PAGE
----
Plant suckers are vigorous vertical growth originating from the root system or lower main stem of a plant. Plant suckers are usually undesirable—you want the plant, but you don’t want its suckers because they sap the plant’s energy.
When you learn to recognize plant suckers, you’re ready to manage them. You can keep them when you want them, remove them when you don’t, and prevent them from occurring frequently.
Alternatives to Plants That Produce Suckers
Most plants, trees, and shrubs will develop plant suckers to propagate or spread new growth. Often if a tree sustains a pruning wound, it might even send out a sucker in that spot of the trunk as a way to heal. If the roots have been damaged, you might see suckers grow from the base of the trunk.
However, some plants are less likely to develop plant suckers than others. Several species of lilacs, like late lilac, Meyer lilac, Peking lilac, and Manchurian lilac, rarely produce plant suckers. Similarly, several broadleaf evergreens, such as rhododendrons or strawberry shrub, and Hydrangea paniculata, sucker less than other plants. Oak trees can develop plant suckers but not as frequently as other trees.
Don't Plant Suckering Plants
You minimize plant suckering by planting species or varieties of species that don't sucker often. Plenty of shrubs and trees are known for their tendency to produce plant suckers, such as forsythia, dogwood, roses, sumac, and birch. Don't plant one of these species in a sunny lawn and expect to get a specimen shade tree out of it. It wants to spread.
In some cases, you might see a named variety of a shrub that is reported to spread less. However, be aware that "less suckering" might not mean "much less," but this is still a feature worth looking for.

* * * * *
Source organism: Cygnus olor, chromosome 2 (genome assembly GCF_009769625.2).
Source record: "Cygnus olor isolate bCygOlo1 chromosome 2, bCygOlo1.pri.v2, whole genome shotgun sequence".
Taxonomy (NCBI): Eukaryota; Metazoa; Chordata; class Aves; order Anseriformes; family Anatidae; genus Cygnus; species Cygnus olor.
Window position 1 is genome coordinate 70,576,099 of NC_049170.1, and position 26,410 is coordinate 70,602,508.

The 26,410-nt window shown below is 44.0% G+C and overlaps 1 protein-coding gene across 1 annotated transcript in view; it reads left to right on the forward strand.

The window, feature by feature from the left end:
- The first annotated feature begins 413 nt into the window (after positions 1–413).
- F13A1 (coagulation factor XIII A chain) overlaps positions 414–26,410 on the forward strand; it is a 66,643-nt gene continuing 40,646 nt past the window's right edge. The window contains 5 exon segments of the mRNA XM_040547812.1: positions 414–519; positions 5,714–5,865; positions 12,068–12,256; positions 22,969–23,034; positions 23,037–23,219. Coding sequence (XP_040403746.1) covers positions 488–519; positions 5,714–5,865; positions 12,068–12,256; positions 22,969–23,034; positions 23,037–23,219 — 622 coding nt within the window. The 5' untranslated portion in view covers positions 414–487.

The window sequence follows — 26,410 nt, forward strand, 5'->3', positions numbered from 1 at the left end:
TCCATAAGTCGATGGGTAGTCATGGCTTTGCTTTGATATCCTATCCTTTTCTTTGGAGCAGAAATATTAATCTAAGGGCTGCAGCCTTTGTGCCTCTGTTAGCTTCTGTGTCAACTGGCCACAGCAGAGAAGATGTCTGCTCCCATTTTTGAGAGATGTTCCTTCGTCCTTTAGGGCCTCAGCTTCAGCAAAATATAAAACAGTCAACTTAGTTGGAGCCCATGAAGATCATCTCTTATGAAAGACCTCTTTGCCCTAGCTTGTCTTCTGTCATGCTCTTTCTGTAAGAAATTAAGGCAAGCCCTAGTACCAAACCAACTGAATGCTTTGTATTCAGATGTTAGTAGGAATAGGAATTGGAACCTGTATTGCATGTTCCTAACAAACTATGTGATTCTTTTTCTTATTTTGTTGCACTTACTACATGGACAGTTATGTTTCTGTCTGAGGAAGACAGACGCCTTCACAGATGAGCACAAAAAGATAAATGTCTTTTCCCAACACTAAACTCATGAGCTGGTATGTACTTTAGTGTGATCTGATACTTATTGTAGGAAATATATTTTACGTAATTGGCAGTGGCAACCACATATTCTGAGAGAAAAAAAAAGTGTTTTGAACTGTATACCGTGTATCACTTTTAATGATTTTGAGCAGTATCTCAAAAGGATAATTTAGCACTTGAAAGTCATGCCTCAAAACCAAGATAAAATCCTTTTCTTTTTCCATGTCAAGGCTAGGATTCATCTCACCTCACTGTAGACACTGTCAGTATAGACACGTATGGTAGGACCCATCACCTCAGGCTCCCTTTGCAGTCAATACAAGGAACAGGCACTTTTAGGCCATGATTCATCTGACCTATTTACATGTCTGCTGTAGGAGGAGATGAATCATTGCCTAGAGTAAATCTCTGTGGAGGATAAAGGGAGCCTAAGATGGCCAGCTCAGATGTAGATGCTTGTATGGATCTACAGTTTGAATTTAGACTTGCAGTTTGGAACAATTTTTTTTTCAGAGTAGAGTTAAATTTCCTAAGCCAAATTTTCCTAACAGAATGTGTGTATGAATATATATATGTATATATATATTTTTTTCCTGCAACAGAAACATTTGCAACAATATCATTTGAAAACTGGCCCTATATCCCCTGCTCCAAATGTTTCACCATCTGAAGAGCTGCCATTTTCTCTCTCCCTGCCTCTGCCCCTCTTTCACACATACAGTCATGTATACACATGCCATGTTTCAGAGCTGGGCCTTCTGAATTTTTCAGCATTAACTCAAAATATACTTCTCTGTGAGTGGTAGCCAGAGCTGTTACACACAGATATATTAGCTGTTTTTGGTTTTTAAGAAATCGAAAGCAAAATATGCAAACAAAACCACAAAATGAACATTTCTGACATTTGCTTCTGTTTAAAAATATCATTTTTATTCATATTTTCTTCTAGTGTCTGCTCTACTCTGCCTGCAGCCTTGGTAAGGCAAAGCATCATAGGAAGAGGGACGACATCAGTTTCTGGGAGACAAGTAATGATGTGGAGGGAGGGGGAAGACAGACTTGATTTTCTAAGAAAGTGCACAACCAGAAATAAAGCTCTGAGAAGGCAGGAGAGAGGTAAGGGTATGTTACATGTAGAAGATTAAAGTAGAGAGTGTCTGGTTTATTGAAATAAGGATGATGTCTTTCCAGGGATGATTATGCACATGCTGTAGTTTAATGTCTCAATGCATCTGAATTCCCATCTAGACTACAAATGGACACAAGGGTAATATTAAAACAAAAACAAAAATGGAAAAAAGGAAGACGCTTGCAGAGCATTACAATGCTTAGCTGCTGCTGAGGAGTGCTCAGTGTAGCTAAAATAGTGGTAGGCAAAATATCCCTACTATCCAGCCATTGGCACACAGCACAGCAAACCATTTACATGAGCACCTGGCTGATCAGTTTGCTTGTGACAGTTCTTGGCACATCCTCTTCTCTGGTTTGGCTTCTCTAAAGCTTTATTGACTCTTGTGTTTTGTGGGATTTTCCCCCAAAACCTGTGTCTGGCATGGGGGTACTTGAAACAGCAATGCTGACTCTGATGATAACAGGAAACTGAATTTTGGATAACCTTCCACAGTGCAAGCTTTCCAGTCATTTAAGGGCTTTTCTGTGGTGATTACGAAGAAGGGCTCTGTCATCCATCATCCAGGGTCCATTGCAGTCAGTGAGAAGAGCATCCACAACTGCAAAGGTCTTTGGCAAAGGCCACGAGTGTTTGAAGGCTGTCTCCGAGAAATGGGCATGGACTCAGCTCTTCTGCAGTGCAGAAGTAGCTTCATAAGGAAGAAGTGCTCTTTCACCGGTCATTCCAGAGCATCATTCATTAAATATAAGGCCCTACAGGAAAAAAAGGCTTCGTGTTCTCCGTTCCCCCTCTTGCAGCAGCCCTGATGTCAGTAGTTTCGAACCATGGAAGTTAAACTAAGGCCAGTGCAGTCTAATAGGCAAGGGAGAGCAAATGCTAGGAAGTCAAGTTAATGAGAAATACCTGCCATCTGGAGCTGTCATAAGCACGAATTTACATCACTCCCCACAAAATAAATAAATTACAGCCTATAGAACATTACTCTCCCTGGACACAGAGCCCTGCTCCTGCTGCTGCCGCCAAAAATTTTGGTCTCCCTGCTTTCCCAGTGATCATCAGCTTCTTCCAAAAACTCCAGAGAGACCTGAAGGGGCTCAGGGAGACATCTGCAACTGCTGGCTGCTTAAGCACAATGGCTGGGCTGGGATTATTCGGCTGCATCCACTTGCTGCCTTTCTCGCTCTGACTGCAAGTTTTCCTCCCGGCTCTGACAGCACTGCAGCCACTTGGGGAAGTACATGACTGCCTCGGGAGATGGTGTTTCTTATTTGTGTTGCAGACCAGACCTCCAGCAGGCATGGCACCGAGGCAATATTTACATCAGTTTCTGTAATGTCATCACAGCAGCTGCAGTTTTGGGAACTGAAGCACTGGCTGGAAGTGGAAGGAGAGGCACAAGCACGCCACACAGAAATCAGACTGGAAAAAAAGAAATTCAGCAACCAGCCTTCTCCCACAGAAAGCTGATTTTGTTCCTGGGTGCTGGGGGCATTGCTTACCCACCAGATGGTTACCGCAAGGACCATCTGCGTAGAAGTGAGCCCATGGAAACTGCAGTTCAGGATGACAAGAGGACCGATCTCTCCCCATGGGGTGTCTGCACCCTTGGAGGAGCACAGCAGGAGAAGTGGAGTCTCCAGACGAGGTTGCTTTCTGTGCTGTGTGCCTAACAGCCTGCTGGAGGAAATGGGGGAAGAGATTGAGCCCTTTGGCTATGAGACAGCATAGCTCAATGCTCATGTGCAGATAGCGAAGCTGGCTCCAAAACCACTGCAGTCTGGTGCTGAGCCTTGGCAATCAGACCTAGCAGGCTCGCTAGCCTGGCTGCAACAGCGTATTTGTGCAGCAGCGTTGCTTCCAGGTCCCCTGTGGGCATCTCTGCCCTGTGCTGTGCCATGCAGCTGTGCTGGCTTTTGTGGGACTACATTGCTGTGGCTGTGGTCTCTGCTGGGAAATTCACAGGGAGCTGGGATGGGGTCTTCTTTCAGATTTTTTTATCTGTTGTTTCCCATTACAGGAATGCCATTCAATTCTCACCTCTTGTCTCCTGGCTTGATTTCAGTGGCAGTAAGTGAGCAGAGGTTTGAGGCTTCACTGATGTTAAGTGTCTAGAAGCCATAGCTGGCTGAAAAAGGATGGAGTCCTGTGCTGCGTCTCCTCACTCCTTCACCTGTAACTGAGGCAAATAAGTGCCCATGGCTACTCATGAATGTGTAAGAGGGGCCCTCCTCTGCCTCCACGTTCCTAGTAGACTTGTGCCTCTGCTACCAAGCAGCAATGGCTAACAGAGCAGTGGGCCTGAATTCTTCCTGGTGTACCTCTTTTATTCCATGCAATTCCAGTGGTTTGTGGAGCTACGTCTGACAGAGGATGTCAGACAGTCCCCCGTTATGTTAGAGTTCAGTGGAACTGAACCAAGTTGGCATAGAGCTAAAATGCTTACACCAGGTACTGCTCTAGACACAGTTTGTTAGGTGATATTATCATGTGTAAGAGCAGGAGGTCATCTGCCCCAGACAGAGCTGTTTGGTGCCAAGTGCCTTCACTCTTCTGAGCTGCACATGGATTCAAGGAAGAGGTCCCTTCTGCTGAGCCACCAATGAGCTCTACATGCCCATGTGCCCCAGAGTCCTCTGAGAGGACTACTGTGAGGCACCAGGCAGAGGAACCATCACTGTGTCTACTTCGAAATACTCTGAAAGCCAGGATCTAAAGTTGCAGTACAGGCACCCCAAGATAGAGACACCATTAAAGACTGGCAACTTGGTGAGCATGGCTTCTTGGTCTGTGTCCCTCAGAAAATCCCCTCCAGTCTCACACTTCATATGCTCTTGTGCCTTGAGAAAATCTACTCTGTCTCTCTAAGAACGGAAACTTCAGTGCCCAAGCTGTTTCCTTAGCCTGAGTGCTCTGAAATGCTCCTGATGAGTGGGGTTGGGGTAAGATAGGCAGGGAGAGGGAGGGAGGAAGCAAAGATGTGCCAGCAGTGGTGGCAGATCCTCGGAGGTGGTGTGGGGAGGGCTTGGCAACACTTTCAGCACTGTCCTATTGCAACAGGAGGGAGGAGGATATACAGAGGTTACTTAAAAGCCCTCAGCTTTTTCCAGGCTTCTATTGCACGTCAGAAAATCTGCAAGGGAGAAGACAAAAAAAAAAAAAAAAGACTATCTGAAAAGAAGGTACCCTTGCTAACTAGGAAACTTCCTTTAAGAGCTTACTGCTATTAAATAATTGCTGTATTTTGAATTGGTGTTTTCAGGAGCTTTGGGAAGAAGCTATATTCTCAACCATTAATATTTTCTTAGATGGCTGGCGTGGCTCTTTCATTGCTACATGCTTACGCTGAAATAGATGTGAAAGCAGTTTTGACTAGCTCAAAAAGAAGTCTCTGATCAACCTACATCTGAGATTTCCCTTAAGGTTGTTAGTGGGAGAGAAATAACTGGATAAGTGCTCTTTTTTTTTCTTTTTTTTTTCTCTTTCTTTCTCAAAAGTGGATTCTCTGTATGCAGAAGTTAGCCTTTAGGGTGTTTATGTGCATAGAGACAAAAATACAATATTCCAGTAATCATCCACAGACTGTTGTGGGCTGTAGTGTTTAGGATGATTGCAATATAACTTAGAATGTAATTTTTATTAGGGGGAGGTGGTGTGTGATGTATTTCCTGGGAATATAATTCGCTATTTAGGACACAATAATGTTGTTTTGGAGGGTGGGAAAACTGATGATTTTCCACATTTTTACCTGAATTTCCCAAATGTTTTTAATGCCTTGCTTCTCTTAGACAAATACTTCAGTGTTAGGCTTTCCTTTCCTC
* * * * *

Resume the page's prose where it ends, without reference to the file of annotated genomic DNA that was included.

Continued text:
Plant suckering can be a desirable thing. In some parts of your garden or in some garden styles where you want a spreading mass or a wild-like thicket, suckering produces that effect. For some, a berry patch, cottage garden, or marsh wouldn't have the right feel without some suckering plants, and that's fine.
Keeping Your Plants Healthy
Most trees and shrubs can produce suckers, but they don't often sucker when healthy. Stress awakens the sucker response in almost all of them. Factors most likely to cause plant suckering are:
- Planting too deep: Trees with root flares should be planted to leave the whole flare above the soil surface. Trees and shrubs without flares should have the topmost major root just below the soil's surface. Deeper planting—a common mistake—causes a plant to produce suckers.
- Pruning too hard: If you exceed the typical 1/3 rule of pruning, you're encouraging plant suckers. By removing too much of the plant's top growth, you stimulate the plant to try to replace what it has lost.
- Plant disease or infestation: Disease and pest infestations can cause suckering. Prolonged drought, if it gets to the point of killing the plant, can cause suckering too.
- Grafting union failure: When grafting unions fail, if the rootstock is still healthy, it will attempt to branch and leaf out, resulting in suckers or slender vertical branch growth from the rootstock.